I get a 'suspicious pointer arithmetic' warning. The reason is that an
apr_off_t (which is an __int64, ie 64 bits wide) is being added to a 32 bit
wide pointer. These can be fixed with the following patches:

====================================================================
--- mmap/unix/common.c.old      Wed Mar 27 17:06:18 2002
+++ mmap/unix/common.c  Wed Mar 27 17:54:39 2002
@@ -74,7 +74,7 @@
     if (offset < 0 || offset > mmap->size)
         return APR_EINVAL;

-    (*addr) = (char *) mmap->mm + offset;
+    (*addr) = (char *) mmap->mm + (int)offset;
     return APR_SUCCESS;
 }

====================================================================

====================================================================
--- mmap/win32/mmap.c.old       Wed Mar 27 17:06:17 2002
+++ mmap/win32/mmap.c   Wed Mar 27 17:55:38 2002
@@ -157,7 +157,7 @@
         return rv;
     }

-    (*new)->mm = (char*)((*new)->mv) + (*new)->poffset;
+    (*new)->mm = (char*)((*new)->mv) + (int)((*new)->poffset);
     (*new)->size = size;
     (*new)->cntxt = cont;
     (*new)->is_owner = 1;

====================================================================

I also get the same warning in strings\apr_snprintf.c, line 665, ie this:

        *--p = digits[num & mask];

Which is for a similar reason, ie num is an unsigned 64 bit int, indexing a
32 bit array. This can be fixed with:

====================================================================
--- strings/apr_snprintf.c.old  Wed Mar 27 17:06:09 2002
+++ strings/apr_snprintf.c      Wed Mar 27 18:33:50 2002
@@ -662,7 +662,7 @@
         return(conv_p2((u_wide_int)num, nbits, format, buf_end, len));

     do {
-        *--p = digits[num & mask];
+        *--p = digits[(int)(num & mask)];
         num >>= nbits;
     }
     while (num);

====================================================================

Or alternatively I could just disable the warning.

6.

In file_io\win32\filedup.c, line 119, ie this:

    if (stdhandle != -1) {

I get a 'Comparing signed and unsigned values' warning. This is because the
stdhandle is a DWORD, which is an unsigned long. This could be fixed with
this:

====================================================================
--- file_io/win32/filedup.c.old Wed Mar 27 17:06:33 2002
+++ file_io/win32/filedup.c     Wed Mar 27 18:08:18 2002
@@ -96,7 +96,7 @@
 #ifdef _WIN32_WCE
     return APR_ENOTIMPL;
 #else
-    DWORD stdhandle = -1;
+    DWORD stdhandle = (DWORD)-1;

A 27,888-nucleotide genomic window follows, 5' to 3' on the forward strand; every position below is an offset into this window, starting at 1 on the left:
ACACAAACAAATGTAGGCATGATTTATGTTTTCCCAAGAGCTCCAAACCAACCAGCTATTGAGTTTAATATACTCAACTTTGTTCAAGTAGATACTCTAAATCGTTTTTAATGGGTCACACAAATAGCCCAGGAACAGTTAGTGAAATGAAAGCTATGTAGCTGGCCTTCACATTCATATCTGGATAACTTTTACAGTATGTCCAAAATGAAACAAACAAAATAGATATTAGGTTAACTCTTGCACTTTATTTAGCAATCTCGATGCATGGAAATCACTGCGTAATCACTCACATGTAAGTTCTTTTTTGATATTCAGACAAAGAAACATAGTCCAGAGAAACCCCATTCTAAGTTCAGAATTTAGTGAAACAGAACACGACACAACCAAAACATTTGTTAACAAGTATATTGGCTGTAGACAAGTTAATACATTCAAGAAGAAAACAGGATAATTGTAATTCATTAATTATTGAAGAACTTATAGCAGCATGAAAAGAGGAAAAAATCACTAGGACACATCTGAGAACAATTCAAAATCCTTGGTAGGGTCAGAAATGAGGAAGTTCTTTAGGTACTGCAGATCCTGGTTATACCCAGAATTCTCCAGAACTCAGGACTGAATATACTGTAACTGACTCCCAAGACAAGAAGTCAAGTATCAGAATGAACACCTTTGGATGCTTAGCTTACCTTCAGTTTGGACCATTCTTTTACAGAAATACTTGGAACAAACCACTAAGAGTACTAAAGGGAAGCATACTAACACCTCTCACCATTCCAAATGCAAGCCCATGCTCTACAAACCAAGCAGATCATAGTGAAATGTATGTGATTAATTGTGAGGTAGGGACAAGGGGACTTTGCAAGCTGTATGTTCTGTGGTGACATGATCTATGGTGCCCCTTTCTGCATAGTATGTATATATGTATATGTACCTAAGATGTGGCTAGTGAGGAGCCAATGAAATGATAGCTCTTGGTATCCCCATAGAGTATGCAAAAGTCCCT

HANDLE hproc = GetCurrentProcess();
     HANDLE newhand = NULL;
     apr_int32_t newflags;
@@ -116,7 +116,7 @@
         stdhandle = STD_INPUT_HANDLE;
     }

-    if (stdhandle != -1) {
+    if (stdhandle != (DWORD)-1) {
         if (!DuplicateHandle(hproc, old_file->filehand,
                              hproc, &newhand, 0,
                              TRUE, DUPLICATE_SAME_ACCESS)) {

====================================================================

7.

In file_io\win32\open.c, in res_name_from_filename(), on line 204, ie this:

        if (rv = apr_conv_utf8_to_ucs2(file, &n, wfile + r, &d)) {

I get a warning that rv is assigned a value which is never used, so I
imagine the 'rv = ' can be removed, and also the definition of 'apr_status_t
rv;' on line 180.

8.

In network_io\win32\sockets.c, at the top of apr_socket_create(), on line
123, ie this:

    int downgrade = (family == AF_UNSPEC);

I get a warning that downgrade is assigned a value which is never used. This
*is* actually used in the function, but inside a #if APR_HAVE_IPV6 / #endif
(and APR_HAVE_IPV6 is 0 in apr.hw). So, I imagine that the definition of
downgrade should also be wrapped in a #if APR_HAVE_IPV6 / #endif.

9.

In mmap\win32\mmap.c, in mmap_cleanup(), I get a warning that rv is assigned
a value that is never used. This is referring to the rv on line 69, ie this:

    apr_status_t rv = 0;

Which isn't necessary because the cases which assign something to rv
redefine it in their own compound block.

10.

I get a bunch (14) of 'Suspicious pointer conversion' warnings, which seem
to be for things like passing a pointer to a signed int to a function taking
a pointer to an unsigned int, or vice versa. Or, passing a pointer to an int
to a function expecting a pointer to a short.

11.

In include\arch\win32\misc.h, line 226, ie the last line of this:

APR_DECLARE_LATE_DLL_FUNC(DLL_WINBASEAPI, BOOL, WINAPI,
GetFileAttributesExA, 0, (
    IN LPCSTR lpFileName,
    IN GET_FILEEX_INFO_LEVELS fInfoLevelId,
    OUT LPVOID lpFileInformation),
    (lpFileName, fInfoLevelId, lpFileInformation));

I get a lot (26) of 'Cannot create pre-compiled header: initialized data in
header' warnings.

12.

In include\arch\win32\atime.h, line 78, ie the definition of
FileTimeToAprTime() function, I get 3 'Cannot create pre-compiled header:
code in header' warnings.

13.

I get a lot (31) of 'Possibly incorrect assignment' warnings, which is for
things like this:

if (x = some_function(y)) {
    etc...
}

14.

I get a few (6) 'Unreachable code' warnings.

For points 10, 11, 12, 13, and 14, I imagine rather than modifying the code,
it would be better to just disable the warnings. This can be done with the
following:

====================================================================
--- include/apr.hw.old  Wed Mar 27 17:06:25 2002
+++ include/apr.hw      Wed Mar 27 19:10:21 2002
@@ -79,6 +79,7 @@
 extern "C" {
 #endif

+#ifndef __BORLANDC__
 /* disable or reduce the frequency of...
  *   C4057: indirection to slightly different base types
  *   C4075: slight indirection changes (unsigned short* vs short[])
@@ -89,6 +90,13 @@
  *   C4514: unreferenced inline function removed
  */
 #pragma warning(disable: 4100 4127 4201 4514; once: 4057 4075 4244)
+#else
+/* disable warnings for Borland C */
+#pragma warn -sus /* suspicious pointer conversion */
+#pragma warn -pch /* cannot create pre-compiled header */
+#pragma warn -pia /* possibly incorrect assignment */
+#pragma warn -rch /* unreachable code */
+#endif

 #define APR_INLINE __inline
 #define APR_HAS_INLINE         1

====================================================================

cya!

Saxon Druce (saxon@blocksoftware.com)